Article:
A Special Company for Special People: Hwashin Instrument Korea
During my visit at Hwashin Instrument in South Korea, I got to know a team that is motivated in their jobs, loyal to their employer, and treats eachother like family. And it’s no coincidence. The company’s efforts to improve the lives of its employees and create a strong bond among the team are among the most impressive I’ve ever seen.
Hwashin Instrument’s headquarters is located in the busy Gangnam area of Seoul (yes, that is the Gangnam from Gangnam Style). The company is a truly unconventional one, and I kept noticing little details that made this increasingly clear to me.
My host, Automation and Voltammetry Product Manager Min Cheol Song, picked me up at my hotel on my first day in Korea to take me to Hwashin. The company’s red brick building is one of the older buildings in the Gangnam district, where reflecting glass towers compete for the highest spots in the Seoul skyline. But Hwashin is anything but out-of-date. The first thing you’ll notice, before even entering the building, is Hwashin’s fleet of electric cars, which is lined up at the building front to charge whenever the field staff isn’t out visiting customers. And it continues inside.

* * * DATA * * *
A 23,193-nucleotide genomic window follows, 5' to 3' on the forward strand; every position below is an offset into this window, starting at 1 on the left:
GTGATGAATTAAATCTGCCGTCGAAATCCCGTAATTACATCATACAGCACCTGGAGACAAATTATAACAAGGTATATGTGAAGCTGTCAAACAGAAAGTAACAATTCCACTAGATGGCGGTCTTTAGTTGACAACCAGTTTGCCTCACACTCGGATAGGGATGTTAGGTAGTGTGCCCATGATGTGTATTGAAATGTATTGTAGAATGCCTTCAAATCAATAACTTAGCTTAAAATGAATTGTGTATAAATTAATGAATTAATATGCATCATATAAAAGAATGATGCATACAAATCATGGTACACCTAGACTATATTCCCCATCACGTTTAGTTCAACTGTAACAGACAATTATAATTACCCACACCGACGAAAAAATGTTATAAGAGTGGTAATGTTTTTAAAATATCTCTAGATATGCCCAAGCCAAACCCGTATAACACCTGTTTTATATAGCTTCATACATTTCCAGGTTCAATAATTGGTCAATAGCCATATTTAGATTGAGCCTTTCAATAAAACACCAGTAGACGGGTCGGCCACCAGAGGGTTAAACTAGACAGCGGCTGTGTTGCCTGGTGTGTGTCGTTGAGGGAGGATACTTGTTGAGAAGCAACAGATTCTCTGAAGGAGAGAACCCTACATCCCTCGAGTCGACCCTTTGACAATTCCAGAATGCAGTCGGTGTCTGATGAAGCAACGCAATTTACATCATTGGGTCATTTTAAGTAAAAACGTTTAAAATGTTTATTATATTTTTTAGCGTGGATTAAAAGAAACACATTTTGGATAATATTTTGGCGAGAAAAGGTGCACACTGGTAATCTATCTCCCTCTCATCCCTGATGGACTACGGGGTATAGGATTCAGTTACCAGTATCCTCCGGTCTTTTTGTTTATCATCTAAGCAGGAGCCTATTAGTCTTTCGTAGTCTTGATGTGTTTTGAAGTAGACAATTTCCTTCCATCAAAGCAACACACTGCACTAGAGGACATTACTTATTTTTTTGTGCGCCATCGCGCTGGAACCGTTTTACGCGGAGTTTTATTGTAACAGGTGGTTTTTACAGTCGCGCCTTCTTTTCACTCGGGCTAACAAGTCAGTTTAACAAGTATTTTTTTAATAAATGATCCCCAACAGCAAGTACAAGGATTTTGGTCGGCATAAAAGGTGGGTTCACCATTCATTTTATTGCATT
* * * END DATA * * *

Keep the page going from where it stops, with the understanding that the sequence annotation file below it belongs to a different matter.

In the seminar room and in the lab, you’ll find about 20 acoustic guitars. To my host, who’s worked at Hwashin for more than two decades, this was so normal that he didn’t even bother to address this until I asked. «Many people in the company were interested to learn how to play the guitar,» he anwered. «So the company bought some and also invited a professional player to teach us. Some people still practice during their breaks.»
Hwashin is a company that obviously cares about the happiness of its staff, and this doesn’t end after work hours. Six times a year, Hwashin organizes so-called Hof Days on the company rooftop after work hours have ended. Hof is the Korean word for pub or bar, and the Hof Day celebrations are all about getting together as a team and drinking beer, wine, and the Korean favorite soju. Or somaek, a mix of beer and soju designed to make the light Korean beer stronger. Here’s what happens after some beer and somaek:
Once a year, Hwashin takes its entire staff, about 70 people, on a trip. Destinations alternate between domestic and international. The recent trip to the Thai dream island Phuket has stayed in everybody’s memory and came up many times during my visit. Experiences like these have brought the team closer together: they are family to one another.
But Hwashin also thinks of each individual’s needs. Each employee can take 3 months off with full pay to study English in an English-speaking country. And after 10 years at Hwashin, employees get one month of paid leave. The team at Hwashin knows that these are extraordinary conditions that most employees of other companies can only dream of. They give back to the company by working hard and by keeping their expertise and experience in the company for many years or even decades.